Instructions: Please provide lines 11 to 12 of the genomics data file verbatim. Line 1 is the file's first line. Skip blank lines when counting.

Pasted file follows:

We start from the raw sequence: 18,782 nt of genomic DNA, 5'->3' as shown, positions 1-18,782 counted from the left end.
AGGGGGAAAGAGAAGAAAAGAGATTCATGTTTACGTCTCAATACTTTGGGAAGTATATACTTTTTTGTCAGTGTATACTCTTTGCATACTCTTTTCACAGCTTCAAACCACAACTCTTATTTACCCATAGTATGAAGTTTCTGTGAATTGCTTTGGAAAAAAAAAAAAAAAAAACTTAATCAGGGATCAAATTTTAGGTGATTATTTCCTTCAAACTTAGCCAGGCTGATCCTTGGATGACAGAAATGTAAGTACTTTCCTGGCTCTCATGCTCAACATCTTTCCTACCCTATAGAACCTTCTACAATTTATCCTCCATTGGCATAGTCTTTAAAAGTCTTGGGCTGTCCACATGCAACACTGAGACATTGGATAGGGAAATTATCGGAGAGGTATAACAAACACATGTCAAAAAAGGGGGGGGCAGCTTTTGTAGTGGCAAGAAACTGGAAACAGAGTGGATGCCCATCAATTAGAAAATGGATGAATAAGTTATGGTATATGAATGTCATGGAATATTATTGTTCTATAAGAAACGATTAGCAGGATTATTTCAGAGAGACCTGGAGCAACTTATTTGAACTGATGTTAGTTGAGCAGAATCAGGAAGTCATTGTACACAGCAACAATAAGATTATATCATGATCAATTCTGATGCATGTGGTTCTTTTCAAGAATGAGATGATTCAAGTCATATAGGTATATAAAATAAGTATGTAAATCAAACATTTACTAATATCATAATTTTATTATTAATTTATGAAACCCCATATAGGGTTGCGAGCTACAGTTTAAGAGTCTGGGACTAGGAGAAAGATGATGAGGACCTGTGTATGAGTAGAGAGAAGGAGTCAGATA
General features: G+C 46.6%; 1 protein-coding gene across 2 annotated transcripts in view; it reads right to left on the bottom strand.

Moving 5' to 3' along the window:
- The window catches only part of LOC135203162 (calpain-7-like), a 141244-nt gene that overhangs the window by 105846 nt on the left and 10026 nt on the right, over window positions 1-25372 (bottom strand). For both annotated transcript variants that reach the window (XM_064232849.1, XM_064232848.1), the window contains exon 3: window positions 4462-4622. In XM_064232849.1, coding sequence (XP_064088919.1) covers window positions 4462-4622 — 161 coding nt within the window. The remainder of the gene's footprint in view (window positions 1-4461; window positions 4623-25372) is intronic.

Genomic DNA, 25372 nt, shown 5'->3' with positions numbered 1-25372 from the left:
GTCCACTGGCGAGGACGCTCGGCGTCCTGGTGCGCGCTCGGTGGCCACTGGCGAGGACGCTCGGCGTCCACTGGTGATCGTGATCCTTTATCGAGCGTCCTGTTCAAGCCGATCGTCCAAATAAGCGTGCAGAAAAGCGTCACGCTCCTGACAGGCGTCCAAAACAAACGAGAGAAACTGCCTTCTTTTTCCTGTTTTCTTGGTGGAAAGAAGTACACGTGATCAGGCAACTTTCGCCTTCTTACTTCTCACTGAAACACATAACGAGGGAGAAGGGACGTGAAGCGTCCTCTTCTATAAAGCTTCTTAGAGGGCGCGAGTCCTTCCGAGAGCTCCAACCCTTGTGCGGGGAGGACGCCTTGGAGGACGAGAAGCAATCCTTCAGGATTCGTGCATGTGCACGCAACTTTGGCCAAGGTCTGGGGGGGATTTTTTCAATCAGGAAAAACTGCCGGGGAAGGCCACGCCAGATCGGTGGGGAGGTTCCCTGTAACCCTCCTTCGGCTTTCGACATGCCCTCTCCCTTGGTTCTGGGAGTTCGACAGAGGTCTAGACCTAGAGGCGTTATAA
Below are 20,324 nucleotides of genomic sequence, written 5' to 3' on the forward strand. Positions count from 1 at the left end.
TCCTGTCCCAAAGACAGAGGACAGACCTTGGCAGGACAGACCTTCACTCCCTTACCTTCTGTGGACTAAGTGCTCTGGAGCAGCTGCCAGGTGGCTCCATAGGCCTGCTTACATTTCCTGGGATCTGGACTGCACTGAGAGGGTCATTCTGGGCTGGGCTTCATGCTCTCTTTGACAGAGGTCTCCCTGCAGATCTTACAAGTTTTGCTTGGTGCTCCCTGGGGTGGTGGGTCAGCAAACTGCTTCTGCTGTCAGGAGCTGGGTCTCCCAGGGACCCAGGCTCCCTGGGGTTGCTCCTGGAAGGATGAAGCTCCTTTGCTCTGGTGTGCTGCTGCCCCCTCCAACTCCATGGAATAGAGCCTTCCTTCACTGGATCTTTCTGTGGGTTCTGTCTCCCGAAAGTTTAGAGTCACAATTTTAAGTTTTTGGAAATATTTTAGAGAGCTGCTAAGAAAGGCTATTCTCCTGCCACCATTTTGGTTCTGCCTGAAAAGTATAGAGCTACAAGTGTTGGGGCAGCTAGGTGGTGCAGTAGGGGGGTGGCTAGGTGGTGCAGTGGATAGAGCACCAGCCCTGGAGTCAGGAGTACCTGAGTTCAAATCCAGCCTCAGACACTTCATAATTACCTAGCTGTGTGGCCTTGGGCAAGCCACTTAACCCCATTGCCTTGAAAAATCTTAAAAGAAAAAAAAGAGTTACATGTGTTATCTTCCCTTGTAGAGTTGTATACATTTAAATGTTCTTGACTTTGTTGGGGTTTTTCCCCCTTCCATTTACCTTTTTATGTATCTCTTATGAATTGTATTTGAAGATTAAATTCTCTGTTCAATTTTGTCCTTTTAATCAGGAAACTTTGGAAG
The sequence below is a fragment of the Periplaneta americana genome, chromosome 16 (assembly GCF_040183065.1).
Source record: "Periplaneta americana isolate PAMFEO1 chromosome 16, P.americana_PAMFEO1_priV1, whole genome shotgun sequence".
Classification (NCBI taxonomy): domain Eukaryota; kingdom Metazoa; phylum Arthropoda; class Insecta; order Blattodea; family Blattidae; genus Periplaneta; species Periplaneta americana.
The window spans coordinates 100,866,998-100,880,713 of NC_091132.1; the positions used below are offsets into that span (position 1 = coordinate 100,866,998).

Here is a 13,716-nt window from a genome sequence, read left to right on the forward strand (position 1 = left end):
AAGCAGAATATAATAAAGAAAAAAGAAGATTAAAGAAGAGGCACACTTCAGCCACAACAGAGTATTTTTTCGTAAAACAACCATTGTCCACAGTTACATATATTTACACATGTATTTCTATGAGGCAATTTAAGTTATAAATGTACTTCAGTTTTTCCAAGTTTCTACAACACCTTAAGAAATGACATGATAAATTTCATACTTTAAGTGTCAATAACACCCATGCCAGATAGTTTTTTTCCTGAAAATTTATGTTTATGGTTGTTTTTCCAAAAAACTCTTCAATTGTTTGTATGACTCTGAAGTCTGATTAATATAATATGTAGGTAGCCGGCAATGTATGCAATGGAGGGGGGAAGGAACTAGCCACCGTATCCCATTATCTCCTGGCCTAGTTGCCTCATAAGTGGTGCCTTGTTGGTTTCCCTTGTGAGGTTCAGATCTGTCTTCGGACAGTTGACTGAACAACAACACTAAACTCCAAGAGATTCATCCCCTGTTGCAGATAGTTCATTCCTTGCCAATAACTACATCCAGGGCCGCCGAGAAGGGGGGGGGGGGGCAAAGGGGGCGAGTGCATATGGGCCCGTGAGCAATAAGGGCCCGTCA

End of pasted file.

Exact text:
Source record: "Periplaneta americana isolate PAMFEO1 chromosome 16, P.americana_PAMFEO1_priV1, whole genome shotgun sequence".
Classification (NCBI taxonomy): domain Eukaryota; kingdom Metazoa; phylum Arthropoda; class Insecta; order Blattodea; family Blattidae; genus Periplaneta; species Periplaneta americana.